A $175,000 gift will support colorectal cancer screenings of patients being treated at the WVU Cancer Institute.

Robert Fish
Robert Fish

The Barbara Northeimer Fish Memorial Cancer Fund, established by her family, will create a pilot program utilizing stool-DNA testing to focus on early detection of colorectal cancer and pre-cancerous polyps.

West Virginia currently has an uninsured rate of six percent, creating disparity for residents in obtaining preventive care services.

The gift will provide screening opportunities to uninsured individuals aged 50 to 75 years who are eligible based on income guidelines and requirements.

“Even though colon cancer is treatable if found early, it remains the second leading cause of cancer deaths in West Virginia,” donor Robert Fish said. “It is our hope this program will lead to a significant and sustainable increase in early detection and successful treatment among uninsured West Virginians.”

“Barbara and Bob Fish’s years together ended when she passed away from metastatic colorectal cancer,” Richard Goldberg, MD, WVU Cancer Institute director, said. “One way that Bob has dedicated himself to Barbara’s memory is his support of the WVU Cancer Institute's research. Their project focuses on early detection of colorectal cancer or pre-cancerous polyps in underserved populations. Like us, he recognizes that early detection maximizes the chance of cure and diagnosis as stage IV, the most advanced stage, seldom permits curative treatment.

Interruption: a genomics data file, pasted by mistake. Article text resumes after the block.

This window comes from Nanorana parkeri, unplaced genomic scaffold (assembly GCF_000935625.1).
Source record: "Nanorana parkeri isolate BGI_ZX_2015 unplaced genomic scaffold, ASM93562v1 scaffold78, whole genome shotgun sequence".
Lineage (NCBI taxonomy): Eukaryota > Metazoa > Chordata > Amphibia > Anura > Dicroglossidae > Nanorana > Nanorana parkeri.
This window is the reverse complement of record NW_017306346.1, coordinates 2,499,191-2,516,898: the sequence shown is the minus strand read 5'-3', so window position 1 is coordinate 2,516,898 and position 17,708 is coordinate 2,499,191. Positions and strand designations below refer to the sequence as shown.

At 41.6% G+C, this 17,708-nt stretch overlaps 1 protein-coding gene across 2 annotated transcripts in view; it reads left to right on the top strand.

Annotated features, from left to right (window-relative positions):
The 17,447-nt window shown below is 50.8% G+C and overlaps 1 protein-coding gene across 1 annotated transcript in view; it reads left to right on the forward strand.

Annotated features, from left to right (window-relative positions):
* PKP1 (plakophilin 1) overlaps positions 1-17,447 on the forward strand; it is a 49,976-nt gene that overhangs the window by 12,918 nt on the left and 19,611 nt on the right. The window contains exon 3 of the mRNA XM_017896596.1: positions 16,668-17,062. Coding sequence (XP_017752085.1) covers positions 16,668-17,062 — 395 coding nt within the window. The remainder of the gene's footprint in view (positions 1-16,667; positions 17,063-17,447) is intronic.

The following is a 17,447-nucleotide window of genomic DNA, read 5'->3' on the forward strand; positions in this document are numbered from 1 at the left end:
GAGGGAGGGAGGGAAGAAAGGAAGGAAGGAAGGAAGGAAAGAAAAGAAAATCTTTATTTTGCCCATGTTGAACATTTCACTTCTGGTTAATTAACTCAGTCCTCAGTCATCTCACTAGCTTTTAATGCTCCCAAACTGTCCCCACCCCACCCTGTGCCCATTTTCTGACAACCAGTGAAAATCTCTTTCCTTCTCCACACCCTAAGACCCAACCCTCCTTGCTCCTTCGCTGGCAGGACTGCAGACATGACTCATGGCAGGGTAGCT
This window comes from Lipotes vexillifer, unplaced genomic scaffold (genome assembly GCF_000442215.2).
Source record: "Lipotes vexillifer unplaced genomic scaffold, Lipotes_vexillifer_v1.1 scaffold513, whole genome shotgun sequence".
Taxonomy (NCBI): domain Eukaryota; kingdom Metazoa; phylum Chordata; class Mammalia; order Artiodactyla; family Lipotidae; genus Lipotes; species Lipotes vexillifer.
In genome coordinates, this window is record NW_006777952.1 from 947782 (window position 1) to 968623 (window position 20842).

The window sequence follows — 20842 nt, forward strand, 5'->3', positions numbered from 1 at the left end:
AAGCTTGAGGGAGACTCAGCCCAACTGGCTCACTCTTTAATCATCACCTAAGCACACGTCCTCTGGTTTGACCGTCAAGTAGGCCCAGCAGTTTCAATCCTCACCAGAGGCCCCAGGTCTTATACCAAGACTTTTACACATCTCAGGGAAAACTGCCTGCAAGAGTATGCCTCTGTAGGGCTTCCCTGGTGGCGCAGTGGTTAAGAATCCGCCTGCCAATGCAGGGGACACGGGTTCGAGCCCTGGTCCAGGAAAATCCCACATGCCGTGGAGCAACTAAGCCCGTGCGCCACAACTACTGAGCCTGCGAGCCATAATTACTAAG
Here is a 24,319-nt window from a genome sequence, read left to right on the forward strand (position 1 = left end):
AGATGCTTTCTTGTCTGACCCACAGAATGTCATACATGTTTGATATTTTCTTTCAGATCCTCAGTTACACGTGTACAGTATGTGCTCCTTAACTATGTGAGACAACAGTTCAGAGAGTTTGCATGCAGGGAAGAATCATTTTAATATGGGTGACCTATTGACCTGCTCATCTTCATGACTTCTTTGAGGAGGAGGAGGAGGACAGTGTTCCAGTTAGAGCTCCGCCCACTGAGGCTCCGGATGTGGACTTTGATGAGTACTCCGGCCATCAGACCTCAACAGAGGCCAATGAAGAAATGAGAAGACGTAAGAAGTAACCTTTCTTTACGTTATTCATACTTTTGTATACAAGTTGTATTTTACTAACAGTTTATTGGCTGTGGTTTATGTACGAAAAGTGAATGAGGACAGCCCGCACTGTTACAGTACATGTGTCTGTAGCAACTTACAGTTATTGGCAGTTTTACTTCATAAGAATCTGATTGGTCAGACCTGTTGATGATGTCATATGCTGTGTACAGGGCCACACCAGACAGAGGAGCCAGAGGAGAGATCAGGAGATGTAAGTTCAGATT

"Through this program, we will teach West Virginians about why to do screening, the availability and ease of many screening options, and we will save lives. What a great legacy to celebrate Barbara’s life as an educator and prevent others from having to endure living with and ultimately dying from a disease we can cure through early detection. Many thanks to both Barbara and Bob and their family for this support.”

Patients with a positive test result will also be navigated to a follow-up diagnostic colonoscopy, a covered service through this program, helping to address the need for free and low-cost colorectal cancer screening programs in the state of West Virginia.

The program is scheduled to launch in fall 2018.

This gift was made through the WVU Foundation, the non-profit corporation that generates and provides support for West Virginia University.

To make a gift and learn more about funding opportunities with the WVU Cancer Institute, please contact Scarlett Schneider, PhD, senior director of development, at 304-293-7732 or scarlett.schneider@hsc.wvu.edu.